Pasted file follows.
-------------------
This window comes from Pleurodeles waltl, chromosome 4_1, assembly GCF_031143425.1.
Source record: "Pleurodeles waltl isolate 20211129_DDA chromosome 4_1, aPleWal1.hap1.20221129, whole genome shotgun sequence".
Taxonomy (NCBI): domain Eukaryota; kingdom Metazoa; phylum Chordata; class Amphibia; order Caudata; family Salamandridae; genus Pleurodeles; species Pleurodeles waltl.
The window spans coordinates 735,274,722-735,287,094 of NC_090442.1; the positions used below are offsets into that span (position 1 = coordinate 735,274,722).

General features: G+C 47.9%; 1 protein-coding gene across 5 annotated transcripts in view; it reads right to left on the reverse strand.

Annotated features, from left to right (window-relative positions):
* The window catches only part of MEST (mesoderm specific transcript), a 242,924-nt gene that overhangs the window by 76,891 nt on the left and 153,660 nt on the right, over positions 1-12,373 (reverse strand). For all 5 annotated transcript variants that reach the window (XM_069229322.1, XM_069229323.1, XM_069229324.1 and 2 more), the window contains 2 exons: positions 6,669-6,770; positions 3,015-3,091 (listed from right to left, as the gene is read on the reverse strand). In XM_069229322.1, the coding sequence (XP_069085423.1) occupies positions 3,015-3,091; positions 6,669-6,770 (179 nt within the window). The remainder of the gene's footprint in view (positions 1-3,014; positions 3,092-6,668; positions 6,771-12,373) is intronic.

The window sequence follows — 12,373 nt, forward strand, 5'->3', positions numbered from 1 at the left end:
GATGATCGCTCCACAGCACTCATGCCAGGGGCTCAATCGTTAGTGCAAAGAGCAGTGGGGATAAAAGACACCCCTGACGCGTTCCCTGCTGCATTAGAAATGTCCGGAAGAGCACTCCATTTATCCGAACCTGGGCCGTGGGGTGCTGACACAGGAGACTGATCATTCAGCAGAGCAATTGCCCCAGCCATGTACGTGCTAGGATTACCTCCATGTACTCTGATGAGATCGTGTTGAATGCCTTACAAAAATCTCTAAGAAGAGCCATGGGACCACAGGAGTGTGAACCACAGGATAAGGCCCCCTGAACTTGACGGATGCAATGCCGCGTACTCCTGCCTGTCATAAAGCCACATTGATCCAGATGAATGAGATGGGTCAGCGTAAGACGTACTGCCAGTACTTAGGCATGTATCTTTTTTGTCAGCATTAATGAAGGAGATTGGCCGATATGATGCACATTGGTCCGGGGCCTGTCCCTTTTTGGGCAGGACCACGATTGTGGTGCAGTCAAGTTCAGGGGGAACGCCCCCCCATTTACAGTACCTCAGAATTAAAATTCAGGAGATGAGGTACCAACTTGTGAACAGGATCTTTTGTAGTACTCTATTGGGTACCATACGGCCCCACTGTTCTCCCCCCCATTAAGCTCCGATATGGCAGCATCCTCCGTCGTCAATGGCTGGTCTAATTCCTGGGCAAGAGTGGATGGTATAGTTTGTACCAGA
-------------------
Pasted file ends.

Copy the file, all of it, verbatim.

This window comes from Pleurodeles waltl, chromosome 4_1, assembly GCF_031143425.1.
Source record: "Pleurodeles waltl isolate 20211129_DDA chromosome 4_1, aPleWal1.hap1.20221129, whole genome shotgun sequence".
Taxonomy (NCBI): domain Eukaryota; kingdom Metazoa; phylum Chordata; class Amphibia; order Caudata; family Salamandridae; genus Pleurodeles; species Pleurodeles waltl.
The window spans coordinates 735,274,722-735,287,094 of NC_090442.1; the positions used below are offsets into that span (position 1 = coordinate 735,274,722).

General features: G+C 47.9%; 1 protein-coding gene across 5 annotated transcripts in view; it reads right to left on the reverse strand.

Annotated features, from left to right (window-relative positions):
* The window catches only part of MEST (mesoderm specific transcript), a 242,924-nt gene that overhangs the window by 76,891 nt on the left and 153,660 nt on the right, over positions 1-12,373 (reverse strand). For all 5 annotated transcript variants that reach the window (XM_069229322.1, XM_069229323.1, XM_069229324.1 and 2 more), the window contains 2 exons: positions 6,669-6,770; positions 3,015-3,091 (listed from right to left, as the gene is read on the reverse strand). In XM_069229322.1, the coding sequence (XP_069085423.1) occupies positions 3,015-3,091; positions 6,669-6,770 (179 nt within the window). The remainder of the gene's footprint in view (positions 1-3,014; positions 3,092-6,668; positions 6,771-12,373) is intronic.

The window sequence follows — 12,373 nt, forward strand, 5'->3', positions numbered from 1 at the left end:
GATGATCGCTCCACAGCACTCATGCCAGGGGCTCAATCGTTAGTGCAAAGAGCAGTGGGGATAAAAGACACCCCTGACGCGTTCCCTGCTGCATTAGAAATGTCCGGAAGAGCACTCCATTTATCCGAACCTGGGCCGTGGGGTGCTGACACAGGAGACTGATCATTCAGCAGAGCAATTGCCCCAGCCATGTACGTGCTAGGATTACCTCCATGTACTCTGATGAGATCGTGTTGAATGCCTTACAAAAATCTCTAAGAAGAGCCATGGGACCACAGGAGTGTGAACCACAGGATAAGGCCCCCTGAACTTGACGGATGCAATGCCGCGTACTCCTGCCTGTCATAAAGCCACATTGATCCAGATGAATGAGATGGGTCAGCGTAAGACGTACTGCCAGTACTTAGGCATGTATCTTTTTTGTCAGCATTAATGAAGGAGATTGGCCGATATGATGCACATTGGTCCGGGGCCTGTCCCTTTTTGGGCAGGACCACGATTGTGGTGCAGTCAAGTTCAGGGGGAACGCCCCCCCATTTACAGTACCTCAGAATTAAAATTCAGGAGATGAGGTACCAACTTGTGAACAGGATCTTTTGTAGTACTCTATTGGGTACCATACGGCCCCACTGTTCTCCCCCCCATTAAGCTCCGATATGGCAGCATCCTCCGTCGTCAATGGCTGGTCTAATTCCTGGGCAAGAGTGGATGGTATAGTTTGTACCAGA